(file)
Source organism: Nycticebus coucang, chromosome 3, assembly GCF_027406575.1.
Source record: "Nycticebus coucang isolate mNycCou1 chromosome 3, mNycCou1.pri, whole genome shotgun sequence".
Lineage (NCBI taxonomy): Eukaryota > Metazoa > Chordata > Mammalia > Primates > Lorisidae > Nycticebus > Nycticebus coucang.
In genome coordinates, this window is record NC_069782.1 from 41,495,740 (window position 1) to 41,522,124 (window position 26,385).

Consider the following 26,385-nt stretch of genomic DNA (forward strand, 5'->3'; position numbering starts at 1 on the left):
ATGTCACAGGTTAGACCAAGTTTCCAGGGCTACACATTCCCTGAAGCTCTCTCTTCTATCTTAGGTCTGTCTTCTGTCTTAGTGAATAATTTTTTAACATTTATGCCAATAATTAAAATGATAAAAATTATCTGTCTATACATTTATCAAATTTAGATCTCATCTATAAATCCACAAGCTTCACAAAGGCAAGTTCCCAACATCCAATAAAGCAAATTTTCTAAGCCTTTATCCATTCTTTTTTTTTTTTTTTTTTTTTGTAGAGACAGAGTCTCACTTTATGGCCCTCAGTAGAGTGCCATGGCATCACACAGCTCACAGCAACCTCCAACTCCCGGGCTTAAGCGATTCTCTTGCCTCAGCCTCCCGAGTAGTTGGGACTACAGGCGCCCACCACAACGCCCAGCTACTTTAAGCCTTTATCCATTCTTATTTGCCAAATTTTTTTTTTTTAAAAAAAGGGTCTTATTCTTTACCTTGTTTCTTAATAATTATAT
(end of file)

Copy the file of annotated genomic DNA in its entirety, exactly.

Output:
Source organism: Nycticebus coucang, chromosome 3, assembly GCF_027406575.1.
Source record: "Nycticebus coucang isolate mNycCou1 chromosome 3, mNycCou1.pri, whole genome shotgun sequence".
Lineage (NCBI taxonomy): Eukaryota > Metazoa > Chordata > Mammalia > Primates > Lorisidae > Nycticebus > Nycticebus coucang.
In genome coordinates, this window is record NC_069782.1 from 41,495,740 (window position 1) to 41,522,124 (window position 26,385).

Consider the following 26,385-nt stretch of genomic DNA (forward strand, 5'->3'; position numbering starts at 1 on the left):
ATGTCACAGGTTAGACCAAGTTTCCAGGGCTACACATTCCCTGAAGCTCTCTCTTCTATCTTAGGTCTGTCTTCTGTCTTAGTGAATAATTTTTTAACATTTATGCCAATAATTAAAATGATAAAAATTATCTGTCTATACATTTATCAAATTTAGATCTCATCTATAAATCCACAAGCTTCACAAAGGCAAGTTCCCAACATCCAATAAAGCAAATTTTCTAAGCCTTTATCCATTCTTTTTTTTTTTTTTTTTTTTTGTAGAGACAGAGTCTCACTTTATGGCCCTCAGTAGAGTGCCATGGCATCACACAGCTCACAGCAACCTCCAACTCCCGGGCTTAAGCGATTCTCTTGCCTCAGCCTCCCGAGTAGTTGGGACTACAGGCGCCCACCACAACGCCCAGCTACTTTAAGCCTTTATCCATTCTTATTTGCCAAATTTTTTTTTTTTAAAAAAAGGGTCTTATTCTTTACCTTGTTTCTTAATAATTATAT